Magazine article Artforum International

"Watershed": Various Sites

Magazine article Artforum International

"Watershed": Various Sites

Article excerpt

Three hundred years ago, discriminating travelers in the European countryside might have carried with them an optical instrument called a "Claude glass" after the seventeenth-century French landscape painter Claude Lorrain. A small, tinted mirror, it lent the scenes it reflected a painterly quality evocative of Claude's idealized landscapes. By the early nineteenth century, a set of colored lenses that could be held to the eye was available to American sophisticates searching for scenery on steamboat trips through the Hudson River Highlands. Voyagers used their filters to sweeten the vistas (source of dramatic landscapes by homegrown Claudes like Cole and Durand) with the golden flush of dawn or the silver-blue glimmer of moonlight.

The Claude glass, and the metaphor it provides for how our understanding of nature is culturally constructed, is the inspiration for Matts Leiderstam's View, a key work in "Watershed: The Hudson Valley Art Project," an ambitious program of public art organized by Minetta Brook and installed for the next two years at twelve locations along the Hudson. View consists of a pair of observation deck style binoculars, one on each side of the river, fitted with colored lenses that add "expressive" color to views from a dock near the Bear Mountain Bridge and a belvedere at Boscobel, a grand neo-classical mansion outside Garrison. With its twinned subtexts of sightseeing and voyeurism, Leiderstam's work asks why nature often appeals to us most when framed, and examines how aesthetic gestures within the landscape transform sites into situations.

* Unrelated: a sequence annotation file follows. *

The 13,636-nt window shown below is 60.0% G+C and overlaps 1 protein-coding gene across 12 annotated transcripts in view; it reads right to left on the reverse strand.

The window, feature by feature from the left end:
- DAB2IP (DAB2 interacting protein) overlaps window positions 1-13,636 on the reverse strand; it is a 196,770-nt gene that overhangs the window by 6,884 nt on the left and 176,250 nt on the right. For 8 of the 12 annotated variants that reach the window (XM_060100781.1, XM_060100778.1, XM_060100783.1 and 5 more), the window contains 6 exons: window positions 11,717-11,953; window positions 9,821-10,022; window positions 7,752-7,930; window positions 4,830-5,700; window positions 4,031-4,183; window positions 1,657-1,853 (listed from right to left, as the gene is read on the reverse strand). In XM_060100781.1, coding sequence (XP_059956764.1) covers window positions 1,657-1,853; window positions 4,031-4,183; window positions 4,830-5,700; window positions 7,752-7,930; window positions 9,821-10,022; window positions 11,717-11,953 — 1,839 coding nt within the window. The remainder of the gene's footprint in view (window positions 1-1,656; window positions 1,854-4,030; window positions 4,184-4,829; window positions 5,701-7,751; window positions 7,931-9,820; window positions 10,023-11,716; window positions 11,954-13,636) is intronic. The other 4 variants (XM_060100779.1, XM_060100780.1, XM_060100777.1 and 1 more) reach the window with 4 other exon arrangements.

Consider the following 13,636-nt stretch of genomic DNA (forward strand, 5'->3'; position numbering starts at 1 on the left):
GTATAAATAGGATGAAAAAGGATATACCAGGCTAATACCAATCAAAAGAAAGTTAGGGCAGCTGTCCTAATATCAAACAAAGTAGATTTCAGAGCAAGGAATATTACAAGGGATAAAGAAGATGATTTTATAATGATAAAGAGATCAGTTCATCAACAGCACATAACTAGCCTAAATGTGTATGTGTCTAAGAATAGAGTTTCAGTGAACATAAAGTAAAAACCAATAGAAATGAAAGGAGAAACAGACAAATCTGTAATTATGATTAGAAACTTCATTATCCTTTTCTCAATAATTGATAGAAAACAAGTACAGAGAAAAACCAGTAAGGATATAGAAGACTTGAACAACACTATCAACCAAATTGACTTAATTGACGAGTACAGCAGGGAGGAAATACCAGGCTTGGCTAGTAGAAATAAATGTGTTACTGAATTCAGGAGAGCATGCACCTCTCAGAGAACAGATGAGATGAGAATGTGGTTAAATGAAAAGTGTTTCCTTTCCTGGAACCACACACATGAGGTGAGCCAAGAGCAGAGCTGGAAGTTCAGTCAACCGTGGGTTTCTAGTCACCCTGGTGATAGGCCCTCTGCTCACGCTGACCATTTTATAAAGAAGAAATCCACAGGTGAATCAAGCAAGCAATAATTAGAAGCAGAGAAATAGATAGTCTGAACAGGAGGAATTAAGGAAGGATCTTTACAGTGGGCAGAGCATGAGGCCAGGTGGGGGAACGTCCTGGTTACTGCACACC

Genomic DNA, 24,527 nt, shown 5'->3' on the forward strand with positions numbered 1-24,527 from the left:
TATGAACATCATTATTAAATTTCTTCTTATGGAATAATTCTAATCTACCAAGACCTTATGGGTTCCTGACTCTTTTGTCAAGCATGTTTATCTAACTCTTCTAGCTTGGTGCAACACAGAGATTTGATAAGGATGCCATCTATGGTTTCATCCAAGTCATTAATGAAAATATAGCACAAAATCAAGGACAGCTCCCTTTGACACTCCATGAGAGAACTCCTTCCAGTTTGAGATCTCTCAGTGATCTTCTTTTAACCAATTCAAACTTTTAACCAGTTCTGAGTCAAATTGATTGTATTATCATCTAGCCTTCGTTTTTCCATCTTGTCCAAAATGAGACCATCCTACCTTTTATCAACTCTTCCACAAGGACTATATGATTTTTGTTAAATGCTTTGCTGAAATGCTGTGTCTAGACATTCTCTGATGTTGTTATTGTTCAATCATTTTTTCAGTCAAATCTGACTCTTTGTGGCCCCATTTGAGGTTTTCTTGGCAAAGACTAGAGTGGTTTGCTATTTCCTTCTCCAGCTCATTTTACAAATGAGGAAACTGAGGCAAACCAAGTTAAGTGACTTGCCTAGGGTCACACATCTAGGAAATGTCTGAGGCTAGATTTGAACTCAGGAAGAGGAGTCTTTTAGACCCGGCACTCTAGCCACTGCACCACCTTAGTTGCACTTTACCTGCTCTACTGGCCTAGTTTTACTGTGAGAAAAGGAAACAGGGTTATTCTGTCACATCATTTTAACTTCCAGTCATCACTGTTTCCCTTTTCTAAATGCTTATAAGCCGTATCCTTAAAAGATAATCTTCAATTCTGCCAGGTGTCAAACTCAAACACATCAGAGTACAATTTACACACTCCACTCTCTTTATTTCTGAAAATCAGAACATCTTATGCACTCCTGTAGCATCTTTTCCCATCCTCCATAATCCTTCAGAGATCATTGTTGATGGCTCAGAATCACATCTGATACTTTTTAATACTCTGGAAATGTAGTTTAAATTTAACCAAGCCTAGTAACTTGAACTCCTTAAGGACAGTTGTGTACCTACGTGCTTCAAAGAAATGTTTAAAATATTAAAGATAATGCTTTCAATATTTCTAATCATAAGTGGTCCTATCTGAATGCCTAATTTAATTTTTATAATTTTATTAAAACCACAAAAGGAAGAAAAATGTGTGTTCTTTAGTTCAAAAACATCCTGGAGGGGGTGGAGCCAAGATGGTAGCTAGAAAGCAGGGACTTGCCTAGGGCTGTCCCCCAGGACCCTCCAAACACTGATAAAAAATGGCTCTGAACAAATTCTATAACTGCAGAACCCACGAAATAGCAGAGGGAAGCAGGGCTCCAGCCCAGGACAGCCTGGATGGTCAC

View interrogates the notion that cultural framing improves the experience of place; meanwhile, the core conceptual ambitions of "Watershed"--to "raise awareness of the imaginative and physical landscapes" of the area through art--rely on it. The exhibition's parameters are loose enough to accommodate a range of engaging site specific public artworks--from Par White's charmingly goofy animal-form barbecue grills at gear Mountain State Park's Hessian Lake to Constance De Jong's Speaking of the River, a pair of audio-enhanced park benches that feature sound tracks documenting the area's history through recorded interviews with local residents, to two conceptually, if not physically, site-specific 16 mm films about the Hudson by Peter Hutton and Matthew Buckingham, respectively, which are shown in adjacent Beacon storefronts. …

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